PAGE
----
Dipeptidyl peptidase-4 inhibitor
Glucagon increases blood glucose levels, and DPP-4 inhibitors reduce glucagon and blood glucose levels. The mechanism of DPP-4 inhibitors is to increase incretin levels (GLP-1 and GIP), which inhibit glucagon release, which in turn increases insulin secretion, decreases gastric emptying, and decreases blood glucose levels.
A 2014 meta analysis found no favorable or harmful effect of DPP-4 inhibitors on all-cause mortality, cardiovascular mortality, or stroke, but a marginally statistically significant increase in heart failure.
Drugs belonging to this class are:
- Sitagliptin (FDA approved 2006, marketed by Merck & Co. as Januvia)
- Vildagliptin (EU approved 2007, marketed in the EU by Novartis as Galvus)
- Saxagliptin (FDA approved in 2009, marketed as Onglyza)
- Linagliptin (FDA approved in 2011, marketed as Tradjenta by Eli Lilly and Company and Boehringer Ingelheim)
- Gemigliptin (approved in Korea in 2012, marketed by LG Life Sciences) Marketed as Zemiglo
- Anagliptin (approved in Japan in 2012, marketed by Sanwa Kagaku Kenkyusho Co., Ltd. and Kowa Company, Ltd.)
- Teneligliptin (approved in Japan in 2012)
- Alogliptin (FDA approved 2013, marketed by Takeda Pharmaceutical Company)
- Trelagliptin (approved for use in Japan in 2015)
- Omarigliptin (MK-3102) (approved in Japan in 2015, developed by Merck & Co.; research showed that omarigliptin can be used as once-weekly treatment and generally well-tolerated throughout the base and extension studies)
- Evogliptin (approved for use in South Korea)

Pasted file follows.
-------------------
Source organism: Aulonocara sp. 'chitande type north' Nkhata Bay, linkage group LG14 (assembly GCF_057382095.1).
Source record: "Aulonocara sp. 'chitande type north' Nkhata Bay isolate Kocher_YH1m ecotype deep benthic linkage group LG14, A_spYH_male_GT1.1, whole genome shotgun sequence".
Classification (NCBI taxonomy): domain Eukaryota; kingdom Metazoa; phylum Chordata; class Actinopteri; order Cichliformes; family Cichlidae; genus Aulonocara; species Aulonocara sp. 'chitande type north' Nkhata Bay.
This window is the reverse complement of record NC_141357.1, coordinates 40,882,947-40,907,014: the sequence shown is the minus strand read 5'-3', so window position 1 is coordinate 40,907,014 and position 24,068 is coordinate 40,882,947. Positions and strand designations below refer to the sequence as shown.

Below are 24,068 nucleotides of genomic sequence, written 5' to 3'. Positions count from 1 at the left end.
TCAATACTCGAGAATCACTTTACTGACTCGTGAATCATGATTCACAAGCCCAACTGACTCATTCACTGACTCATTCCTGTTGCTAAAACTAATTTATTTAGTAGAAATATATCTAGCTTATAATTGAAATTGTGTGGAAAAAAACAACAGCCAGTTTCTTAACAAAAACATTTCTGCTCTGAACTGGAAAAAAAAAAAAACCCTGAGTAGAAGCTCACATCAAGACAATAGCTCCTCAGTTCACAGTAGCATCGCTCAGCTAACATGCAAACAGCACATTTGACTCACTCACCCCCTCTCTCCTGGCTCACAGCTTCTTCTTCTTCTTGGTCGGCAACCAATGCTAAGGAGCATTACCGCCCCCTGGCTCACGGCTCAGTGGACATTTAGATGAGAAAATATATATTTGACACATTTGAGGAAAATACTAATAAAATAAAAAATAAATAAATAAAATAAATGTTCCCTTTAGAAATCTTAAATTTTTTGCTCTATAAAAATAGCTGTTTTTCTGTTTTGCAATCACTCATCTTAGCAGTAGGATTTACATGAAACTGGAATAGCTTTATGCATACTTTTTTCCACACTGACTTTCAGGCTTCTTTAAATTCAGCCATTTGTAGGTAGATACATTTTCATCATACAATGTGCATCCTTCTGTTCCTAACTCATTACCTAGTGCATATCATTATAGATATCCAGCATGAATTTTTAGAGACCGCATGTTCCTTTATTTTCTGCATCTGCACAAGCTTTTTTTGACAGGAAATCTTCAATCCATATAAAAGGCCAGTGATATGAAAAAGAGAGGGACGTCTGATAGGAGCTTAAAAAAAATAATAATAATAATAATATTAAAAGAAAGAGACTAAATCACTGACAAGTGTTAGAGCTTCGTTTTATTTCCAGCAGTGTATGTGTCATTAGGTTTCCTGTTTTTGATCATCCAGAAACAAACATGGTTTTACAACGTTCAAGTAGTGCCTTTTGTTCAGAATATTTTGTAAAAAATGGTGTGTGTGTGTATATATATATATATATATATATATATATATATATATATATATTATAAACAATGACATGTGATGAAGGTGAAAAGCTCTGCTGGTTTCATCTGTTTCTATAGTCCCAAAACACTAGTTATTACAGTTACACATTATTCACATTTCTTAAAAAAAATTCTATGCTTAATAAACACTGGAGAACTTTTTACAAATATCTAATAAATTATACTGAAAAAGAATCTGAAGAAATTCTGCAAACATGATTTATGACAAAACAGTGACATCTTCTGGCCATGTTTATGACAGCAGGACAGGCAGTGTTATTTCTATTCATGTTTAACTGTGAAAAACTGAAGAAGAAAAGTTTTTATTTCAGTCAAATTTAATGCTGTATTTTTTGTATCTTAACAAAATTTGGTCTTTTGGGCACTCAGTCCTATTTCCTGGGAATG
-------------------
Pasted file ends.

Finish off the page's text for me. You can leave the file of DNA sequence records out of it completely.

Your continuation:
- Gosogliptin (approved for use in Russia)
- Dutogliptin (being developed by Phenomix Corporation), Phase III
Other chemicals which inhibit DPP-4 include:
- Berberine, the common herbal dietary supplement, too inhibits dipeptidyl peptidase-4, which at least partly explains its antihyperglycemic activity.
- Lupeol, found in mango, red alder (Alnus rubra), and dandelion coffee.
The U.S. Food and Drug Administration (FDA) is warning that the type 2 diabetes medicines like sitagliptin, saxagliptin, linagliptin, and alogliptin may cause joint pain that can be severe and disabling. FDA has added a new Warning and Precaution about this risk to the labels of all medicines in this drug class, called dipeptidyl peptidase-4 (DPP-4) inhibitors. 
In response to a report of precancerous changes in the pancreases of rats and organ donors treated with the DPP-4 inhibitor sitagliptin, the United States FDA and the European Medicines Agency each undertook independent reviews of all clinical and preclinical data related to the possible association of DPP-4 inhibitors with pancreatic cancer. In a joint letter to the New England Journal of Medicine, the agencies stated that they had not yet reached a final conclusion regarding a possible causative relationship.
A 2014 meta-analysis found no evidence for increased pancreatic cancer risk in people treated with DPP-4 inhibitors, but owing to the modest amount of data available, was not able to completely exclude possible risk.
Some of the DPP-4 inhibitor drugs have gotten approval from the FDA to be used with metformin concomitantly with additive effect to increase glucagon-like peptide 1 (GLP-1) which also decrease hepatic glucose production.
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